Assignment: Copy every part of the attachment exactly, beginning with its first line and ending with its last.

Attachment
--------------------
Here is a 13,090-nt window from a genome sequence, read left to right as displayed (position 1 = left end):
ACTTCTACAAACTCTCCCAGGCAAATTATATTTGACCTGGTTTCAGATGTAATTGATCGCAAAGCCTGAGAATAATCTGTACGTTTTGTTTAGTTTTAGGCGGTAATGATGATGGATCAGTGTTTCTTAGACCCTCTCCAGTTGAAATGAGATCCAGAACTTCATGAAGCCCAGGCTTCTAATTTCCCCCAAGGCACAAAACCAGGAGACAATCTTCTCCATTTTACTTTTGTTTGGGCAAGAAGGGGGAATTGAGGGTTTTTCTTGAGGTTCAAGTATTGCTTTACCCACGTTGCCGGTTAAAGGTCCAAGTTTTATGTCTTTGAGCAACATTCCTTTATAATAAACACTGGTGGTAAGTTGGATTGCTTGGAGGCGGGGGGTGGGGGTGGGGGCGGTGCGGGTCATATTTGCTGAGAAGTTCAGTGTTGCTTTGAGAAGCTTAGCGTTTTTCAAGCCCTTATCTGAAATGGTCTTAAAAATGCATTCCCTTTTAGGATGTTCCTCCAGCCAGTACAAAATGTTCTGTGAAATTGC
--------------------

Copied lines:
Here is a 13,090-nt window from a genome sequence, read left to right as displayed (position 1 = left end):
ACTTCTACAAACTCTCCCAGGCAAATTATATTTGACCTGGTTTCAGATGTAATTGATCGCAAAGCCTGAGAATAATCTGTACGTTTTGTTTAGTTTTAGGCGGTAATGATGATGGATCAGTGTTTCTTAGACCCTCTCCAGTTGAAATGAGATCCAGAACTTCATGAAGCCCAGGCTTCTAATTTCCCCCAAGGCACAAAACCAGGAGACAATCTTCTCCATTTTACTTTTGTTTGGGCAAGAAGGGGGAATTGAGGGTTTTTCTTGAGGTTCAAGTATTGCTTTACCCACGTTGCCGGTTAAAGGTCCAAGTTTTATGTCTTTGAGCAACATTCCTTTATAATAAACACTGGTGGTAAGTTGGATTGCTTGGAGGCGGGGGGTGGGGGTGGGGGCGGTGCGGGTCATATTTGCTGAGAAGTTCAGTGTTGCTTTGAGAAGCTTAGCGTTTTTCAAGCCCTTATCTGAAATGGTCTTAAAAATGCATTCCCTTTTAGGATGTTCCTCCAGCCAGTACAAAATGTTCTGTGAAATTGC